Sunday, October 14, 2007


Serious concerns started to set in once the Homecoming weekend hangover abated.

It might just be the nervousness that comes when a favourite team is heading somewhere it hasn't been in a while. The Queen's Golden Gaels rolled up a 45-0 rout of the Waterloo Warriors at a packed Richardson Stadium on Saturday, clinching third place in the OUA, yet still it came with worries.

Waterloo is who we thought they were. The Gaels' defence gave up only seven first downs and 87 total yards, which is exactly one-third of what uber-back Mike Giffin gained by himself. Joe Paopao's Waterloo offence with its plethora of screen passes to 180-lb. wide receivers who aren't very fast didn't stand a chance.

Once the score hit 14-0, Waterloo's body language on the sideline -- slumped shoulders, hands on hips, a lot of standing around, no chatter -- broadcast that they were a beaten bunch. It made for a pretty carefree afternoon from a Queen's perspective, even for the hardcore football geek.

Alas, no one graduates from a university founded by Scottish Presbyterians without getting a sense that you can't have too much fun and frivolity before misgivings set in. The Gaels had a few nits to pick: They had 14 penalties for 169 yards and lost the ball three times in the red zone, including a Giffin fumble at the goal line and an interception by QB Dan Brannagan, although that was his lone blemish on his day. (Giffin's now carried the ball 168 times in seven games and had four lost fumbles in three weeks. Overuse?)

The penalties and turnovers create worrywartism on the part of a fan. It's going to be a lot harder to get away with that in a post-season matchup vs. Western, let alone an OUA semi-final against Laurier should the Gaels advance. Next week's near-automatic win over U of T probably won't provide reassurance. Then it's off into the great unknown, the first home playoff game since 2003 against the winner of next week's Western-Waterloo game.

All in all, this is just a non-football guy, being worried about what's out of his control. Saturday attested to the Gaels' ability. It wasn't so long ago that the Gaels were undersized and undermanned like Waterloo or Toronto. A team that's talented enough can overcome mistakes should almost be welcomed. Suffice to say, it's a nice kind of nervous as the playoffs draw closer.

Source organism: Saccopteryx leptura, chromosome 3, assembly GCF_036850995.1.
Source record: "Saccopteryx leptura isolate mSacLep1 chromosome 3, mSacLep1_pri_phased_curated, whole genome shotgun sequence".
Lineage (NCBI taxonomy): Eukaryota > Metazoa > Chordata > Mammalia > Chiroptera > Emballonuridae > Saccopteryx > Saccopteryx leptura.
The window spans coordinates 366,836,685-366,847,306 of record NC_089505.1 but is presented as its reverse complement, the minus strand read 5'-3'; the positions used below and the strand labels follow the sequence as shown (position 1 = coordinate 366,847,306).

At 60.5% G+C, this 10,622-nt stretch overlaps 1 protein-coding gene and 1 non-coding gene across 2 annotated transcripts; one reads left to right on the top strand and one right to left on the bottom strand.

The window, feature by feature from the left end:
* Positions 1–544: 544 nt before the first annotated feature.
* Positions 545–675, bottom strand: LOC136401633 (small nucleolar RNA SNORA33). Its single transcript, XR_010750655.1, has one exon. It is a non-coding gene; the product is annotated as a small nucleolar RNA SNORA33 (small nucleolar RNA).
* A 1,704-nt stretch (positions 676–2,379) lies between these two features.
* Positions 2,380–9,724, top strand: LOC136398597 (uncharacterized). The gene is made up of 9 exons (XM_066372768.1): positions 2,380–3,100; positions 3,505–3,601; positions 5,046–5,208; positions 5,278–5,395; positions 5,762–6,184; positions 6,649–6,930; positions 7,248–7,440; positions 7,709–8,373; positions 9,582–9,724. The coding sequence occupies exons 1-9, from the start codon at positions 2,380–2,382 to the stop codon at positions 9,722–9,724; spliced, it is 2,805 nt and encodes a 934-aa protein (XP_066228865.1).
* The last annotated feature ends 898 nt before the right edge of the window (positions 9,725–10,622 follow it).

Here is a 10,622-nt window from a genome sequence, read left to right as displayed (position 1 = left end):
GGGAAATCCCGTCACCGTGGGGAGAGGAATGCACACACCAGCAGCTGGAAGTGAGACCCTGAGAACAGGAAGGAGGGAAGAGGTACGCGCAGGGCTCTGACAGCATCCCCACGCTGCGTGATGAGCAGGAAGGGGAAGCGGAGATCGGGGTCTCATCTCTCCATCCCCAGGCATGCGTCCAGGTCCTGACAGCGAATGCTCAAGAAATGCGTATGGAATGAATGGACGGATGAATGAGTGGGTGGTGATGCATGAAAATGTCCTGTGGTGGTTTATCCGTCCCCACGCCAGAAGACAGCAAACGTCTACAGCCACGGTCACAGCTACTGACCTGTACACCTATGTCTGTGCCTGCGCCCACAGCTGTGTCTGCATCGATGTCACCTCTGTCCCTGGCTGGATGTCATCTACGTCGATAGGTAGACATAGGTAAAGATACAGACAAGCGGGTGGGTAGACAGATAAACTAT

Other business:

  • Not enough can be said about the work of the Gaels blocking backs, Trevor Potts, Tim Poffley (a converted linebacker) and tight end Scott Stinson. The 6-foot-6 Stinson had a season-high four catches for 55 yards, doing his part to reintroduce the tight end to the CIS.

    Giffin reciprocated quite nicely on the Gaels' third touchdown drive. His downfield block on a third-and-12 gamble cleared enough space for Stinson to pick up the needed yardage after catching a short pass from Brannagan. Loved the choice to go for it on third-and-long from Waterloo's 30-yard line; it was out of the field goal range and too close to for a coffin-corner punt, so why not go for it?
  • Heady times for backs from the west end of Kingston: Giffin, a Bayridge grad, is No. 2 in the CIS in rushing behind Jamall Lee of Bishop's, whose blocking back is Tim Cronk out of Holy Cross. And, of course, their coach is Leroy Blugh of Napanee.
  • Does Gaels basketball coach Rob Smart know about 6-foot-10, 300-lb. rookie offensive tackle Matt O'Donnell? He's three inches taller than anyone on the hoops squad.
  • Saw the drawings for the proposed new football stadium while haunting the VIP area. Very nice. (And thanks to friend of Out of Left Field, Dan Pawliw, for the beverage.)
  • A full recap of the week is over at The CIS Blog.

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